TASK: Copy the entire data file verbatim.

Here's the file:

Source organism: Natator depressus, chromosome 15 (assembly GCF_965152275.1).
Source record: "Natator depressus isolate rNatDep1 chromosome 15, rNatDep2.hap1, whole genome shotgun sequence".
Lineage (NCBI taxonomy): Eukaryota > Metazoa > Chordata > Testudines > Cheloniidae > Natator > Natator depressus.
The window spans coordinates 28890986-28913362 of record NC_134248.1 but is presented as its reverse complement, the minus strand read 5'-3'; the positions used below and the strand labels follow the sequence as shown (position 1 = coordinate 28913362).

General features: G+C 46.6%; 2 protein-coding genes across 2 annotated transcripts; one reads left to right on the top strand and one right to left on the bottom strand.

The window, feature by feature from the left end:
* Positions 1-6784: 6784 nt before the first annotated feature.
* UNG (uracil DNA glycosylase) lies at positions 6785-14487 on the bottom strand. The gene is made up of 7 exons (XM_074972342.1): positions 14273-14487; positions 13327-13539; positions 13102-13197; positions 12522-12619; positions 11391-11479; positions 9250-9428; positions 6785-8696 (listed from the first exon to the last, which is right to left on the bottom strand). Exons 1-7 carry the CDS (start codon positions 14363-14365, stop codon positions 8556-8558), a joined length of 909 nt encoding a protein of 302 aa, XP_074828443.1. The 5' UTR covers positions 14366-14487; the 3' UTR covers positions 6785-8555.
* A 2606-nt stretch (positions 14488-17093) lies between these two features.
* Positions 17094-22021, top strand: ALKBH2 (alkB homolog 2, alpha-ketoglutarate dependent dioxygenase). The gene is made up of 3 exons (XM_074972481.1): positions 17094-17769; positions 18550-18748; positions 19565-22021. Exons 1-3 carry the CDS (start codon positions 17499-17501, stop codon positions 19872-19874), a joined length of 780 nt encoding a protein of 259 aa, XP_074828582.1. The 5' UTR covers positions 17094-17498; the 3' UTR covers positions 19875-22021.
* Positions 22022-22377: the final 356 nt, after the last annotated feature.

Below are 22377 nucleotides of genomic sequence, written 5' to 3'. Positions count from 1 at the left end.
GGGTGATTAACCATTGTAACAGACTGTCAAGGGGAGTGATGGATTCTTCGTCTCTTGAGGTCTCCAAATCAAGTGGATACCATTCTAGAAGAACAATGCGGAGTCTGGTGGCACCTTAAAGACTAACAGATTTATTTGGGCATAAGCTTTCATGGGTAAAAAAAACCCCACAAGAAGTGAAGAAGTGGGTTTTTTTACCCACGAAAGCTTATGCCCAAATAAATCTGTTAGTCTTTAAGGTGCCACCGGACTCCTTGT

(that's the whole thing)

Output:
Source organism: Natator depressus, chromosome 15 (assembly GCF_965152275.1).
Source record: "Natator depressus isolate rNatDep1 chromosome 15, rNatDep2.hap1, whole genome shotgun sequence".
Lineage (NCBI taxonomy): Eukaryota > Metazoa > Chordata > Testudines > Cheloniidae > Natator > Natator depressus.
The window spans coordinates 28890986-28913362 of record NC_134248.1 but is presented as its reverse complement, the minus strand read 5'-3'; the positions used below and the strand labels follow the sequence as shown (position 1 = coordinate 28913362).

General features: G+C 46.6%; 2 protein-coding genes across 2 annotated transcripts; one reads left to right on the top strand and one right to left on the bottom strand.

The window, feature by feature from the left end:
* Positions 1-6784: 6784 nt before the first annotated feature.
* UNG (uracil DNA glycosylase) lies at positions 6785-14487 on the bottom strand. The gene is made up of 7 exons (XM_074972342.1): positions 14273-14487; positions 13327-13539; positions 13102-13197; positions 12522-12619; positions 11391-11479; positions 9250-9428; positions 6785-8696 (listed from the first exon to the last, which is right to left on the bottom strand). Exons 1-7 carry the CDS (start codon positions 14363-14365, stop codon positions 8556-8558), a joined length of 909 nt encoding a protein of 302 aa, XP_074828443.1. The 5' UTR covers positions 14366-14487; the 3' UTR covers positions 6785-8555.
* A 2606-nt stretch (positions 14488-17093) lies between these two features.
* Positions 17094-22021, top strand: ALKBH2 (alkB homolog 2, alpha-ketoglutarate dependent dioxygenase). The gene is made up of 3 exons (XM_074972481.1): positions 17094-17769; positions 18550-18748; positions 19565-22021. Exons 1-3 carry the CDS (start codon positions 17499-17501, stop codon positions 19872-19874), a joined length of 780 nt encoding a protein of 259 aa, XP_074828582.1. The 5' UTR covers positions 17094-17498; the 3' UTR covers positions 19875-22021.
* Positions 22022-22377: the final 356 nt, after the last annotated feature.

Below are 22377 nucleotides of genomic sequence, written 5' to 3'. Positions count from 1 at the left end.
GGGTGATTAACCATTGTAACAGACTGTCAAGGGGAGTGATGGATTCTTCGTCTCTTGAGGTCTCCAAATCAAGTGGATACCATTCTAGAAGAACAATGCGGAGTCTGGTGGCACCTTAAAGACTAACAGATTTATTTGGGCATAAGCTTTCATGGGTAAAAAAAACCCCACAAGAAGTGAAGAAGTGGGTTTTTTTACCCACGAAAGCTTATGCCCAAATAAATCTGTTAGTCTTTAAGGTGCCACCGGACTCCTTGT